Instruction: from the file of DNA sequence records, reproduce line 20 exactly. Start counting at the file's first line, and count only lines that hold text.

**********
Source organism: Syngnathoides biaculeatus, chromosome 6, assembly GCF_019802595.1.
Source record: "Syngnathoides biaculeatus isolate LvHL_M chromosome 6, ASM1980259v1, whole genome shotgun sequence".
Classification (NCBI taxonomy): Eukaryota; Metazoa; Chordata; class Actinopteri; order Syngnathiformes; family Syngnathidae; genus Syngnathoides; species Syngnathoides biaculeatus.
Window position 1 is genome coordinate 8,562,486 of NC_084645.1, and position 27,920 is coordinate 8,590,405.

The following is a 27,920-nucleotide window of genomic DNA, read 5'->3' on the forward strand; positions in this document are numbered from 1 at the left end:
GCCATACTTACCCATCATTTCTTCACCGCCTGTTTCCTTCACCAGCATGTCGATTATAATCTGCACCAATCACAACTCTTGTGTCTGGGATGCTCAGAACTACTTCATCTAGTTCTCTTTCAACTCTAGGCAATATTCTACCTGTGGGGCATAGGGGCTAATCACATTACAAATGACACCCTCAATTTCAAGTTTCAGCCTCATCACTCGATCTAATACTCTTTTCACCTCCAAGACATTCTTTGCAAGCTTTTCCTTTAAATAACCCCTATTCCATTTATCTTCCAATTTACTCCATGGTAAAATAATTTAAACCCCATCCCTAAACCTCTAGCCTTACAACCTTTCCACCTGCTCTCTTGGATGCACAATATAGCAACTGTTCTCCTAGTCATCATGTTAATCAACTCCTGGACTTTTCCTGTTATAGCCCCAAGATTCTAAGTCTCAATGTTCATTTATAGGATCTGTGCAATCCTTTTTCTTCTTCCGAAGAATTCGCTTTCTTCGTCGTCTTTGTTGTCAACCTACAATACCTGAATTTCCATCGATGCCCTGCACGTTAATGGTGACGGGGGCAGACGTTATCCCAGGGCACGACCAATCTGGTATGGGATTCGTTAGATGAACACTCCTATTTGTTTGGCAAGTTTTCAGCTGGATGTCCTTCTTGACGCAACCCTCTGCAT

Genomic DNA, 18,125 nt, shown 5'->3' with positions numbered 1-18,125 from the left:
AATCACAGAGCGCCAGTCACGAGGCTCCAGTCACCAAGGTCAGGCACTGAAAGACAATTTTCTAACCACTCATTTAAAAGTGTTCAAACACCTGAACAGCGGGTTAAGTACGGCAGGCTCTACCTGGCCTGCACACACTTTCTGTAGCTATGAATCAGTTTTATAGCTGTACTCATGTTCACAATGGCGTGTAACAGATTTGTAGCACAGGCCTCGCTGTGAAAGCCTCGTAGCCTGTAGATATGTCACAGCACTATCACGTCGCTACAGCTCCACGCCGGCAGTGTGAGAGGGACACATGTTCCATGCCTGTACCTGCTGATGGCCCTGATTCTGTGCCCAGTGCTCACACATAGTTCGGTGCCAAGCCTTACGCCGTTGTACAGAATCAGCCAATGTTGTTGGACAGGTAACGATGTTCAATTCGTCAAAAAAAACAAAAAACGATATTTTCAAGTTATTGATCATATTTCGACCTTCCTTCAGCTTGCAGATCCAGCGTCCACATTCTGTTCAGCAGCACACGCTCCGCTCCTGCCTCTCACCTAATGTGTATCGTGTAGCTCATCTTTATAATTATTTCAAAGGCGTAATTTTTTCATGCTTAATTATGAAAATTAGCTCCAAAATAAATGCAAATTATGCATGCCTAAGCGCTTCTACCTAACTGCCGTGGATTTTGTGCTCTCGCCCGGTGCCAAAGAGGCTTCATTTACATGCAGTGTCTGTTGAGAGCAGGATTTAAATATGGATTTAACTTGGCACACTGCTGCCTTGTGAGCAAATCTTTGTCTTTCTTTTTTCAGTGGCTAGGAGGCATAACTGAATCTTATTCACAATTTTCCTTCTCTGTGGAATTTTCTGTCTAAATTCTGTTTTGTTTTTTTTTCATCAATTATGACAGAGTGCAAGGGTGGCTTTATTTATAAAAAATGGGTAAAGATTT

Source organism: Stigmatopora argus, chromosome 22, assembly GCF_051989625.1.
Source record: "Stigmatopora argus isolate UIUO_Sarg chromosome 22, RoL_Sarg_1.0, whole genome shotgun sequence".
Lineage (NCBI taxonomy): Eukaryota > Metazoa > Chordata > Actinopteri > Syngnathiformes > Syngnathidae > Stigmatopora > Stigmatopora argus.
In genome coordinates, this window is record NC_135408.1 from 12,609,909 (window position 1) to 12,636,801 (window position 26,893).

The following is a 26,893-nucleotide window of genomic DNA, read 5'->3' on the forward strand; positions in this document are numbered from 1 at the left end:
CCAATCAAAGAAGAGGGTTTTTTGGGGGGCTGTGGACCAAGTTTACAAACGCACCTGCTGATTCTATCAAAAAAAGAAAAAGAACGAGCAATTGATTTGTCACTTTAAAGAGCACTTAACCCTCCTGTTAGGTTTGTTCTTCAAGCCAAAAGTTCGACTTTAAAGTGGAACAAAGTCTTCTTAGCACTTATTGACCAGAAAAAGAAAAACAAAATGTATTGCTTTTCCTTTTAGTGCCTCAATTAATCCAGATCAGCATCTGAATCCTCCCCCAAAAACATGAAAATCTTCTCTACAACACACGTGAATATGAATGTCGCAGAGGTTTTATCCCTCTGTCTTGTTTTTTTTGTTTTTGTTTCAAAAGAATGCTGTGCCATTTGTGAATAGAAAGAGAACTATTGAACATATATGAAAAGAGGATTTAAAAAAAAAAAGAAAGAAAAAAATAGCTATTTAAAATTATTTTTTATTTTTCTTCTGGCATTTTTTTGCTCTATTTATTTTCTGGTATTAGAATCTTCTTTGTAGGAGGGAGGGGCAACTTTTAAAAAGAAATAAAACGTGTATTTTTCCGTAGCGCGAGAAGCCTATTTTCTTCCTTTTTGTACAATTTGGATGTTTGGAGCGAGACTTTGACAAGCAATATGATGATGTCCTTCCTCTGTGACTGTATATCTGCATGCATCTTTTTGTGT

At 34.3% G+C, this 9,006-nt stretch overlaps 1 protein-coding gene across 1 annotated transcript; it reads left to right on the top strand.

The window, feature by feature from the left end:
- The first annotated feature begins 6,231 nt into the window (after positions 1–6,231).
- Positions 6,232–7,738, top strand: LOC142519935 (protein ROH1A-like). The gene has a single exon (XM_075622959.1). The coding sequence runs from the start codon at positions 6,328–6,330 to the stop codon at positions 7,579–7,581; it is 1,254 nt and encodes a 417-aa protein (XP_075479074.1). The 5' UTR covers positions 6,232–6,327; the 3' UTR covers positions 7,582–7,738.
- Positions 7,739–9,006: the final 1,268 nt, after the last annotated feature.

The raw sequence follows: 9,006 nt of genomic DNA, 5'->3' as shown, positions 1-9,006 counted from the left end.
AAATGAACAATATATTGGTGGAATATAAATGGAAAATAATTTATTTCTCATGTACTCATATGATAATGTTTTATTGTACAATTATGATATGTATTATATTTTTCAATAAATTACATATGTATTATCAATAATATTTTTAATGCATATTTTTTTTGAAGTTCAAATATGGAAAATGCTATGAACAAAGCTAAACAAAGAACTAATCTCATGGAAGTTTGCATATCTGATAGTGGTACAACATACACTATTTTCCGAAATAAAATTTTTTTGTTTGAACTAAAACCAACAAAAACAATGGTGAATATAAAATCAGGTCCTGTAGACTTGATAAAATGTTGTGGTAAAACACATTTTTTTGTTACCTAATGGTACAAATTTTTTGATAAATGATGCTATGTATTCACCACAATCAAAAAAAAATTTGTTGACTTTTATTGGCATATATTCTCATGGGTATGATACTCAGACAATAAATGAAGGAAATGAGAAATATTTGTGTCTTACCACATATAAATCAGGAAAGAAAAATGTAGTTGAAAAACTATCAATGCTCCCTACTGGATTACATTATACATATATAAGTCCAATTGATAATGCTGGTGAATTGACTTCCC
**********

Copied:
The raw sequence follows: 9,006 nt of genomic DNA, 5'->3' as shown, positions 1-9,006 counted from the left end.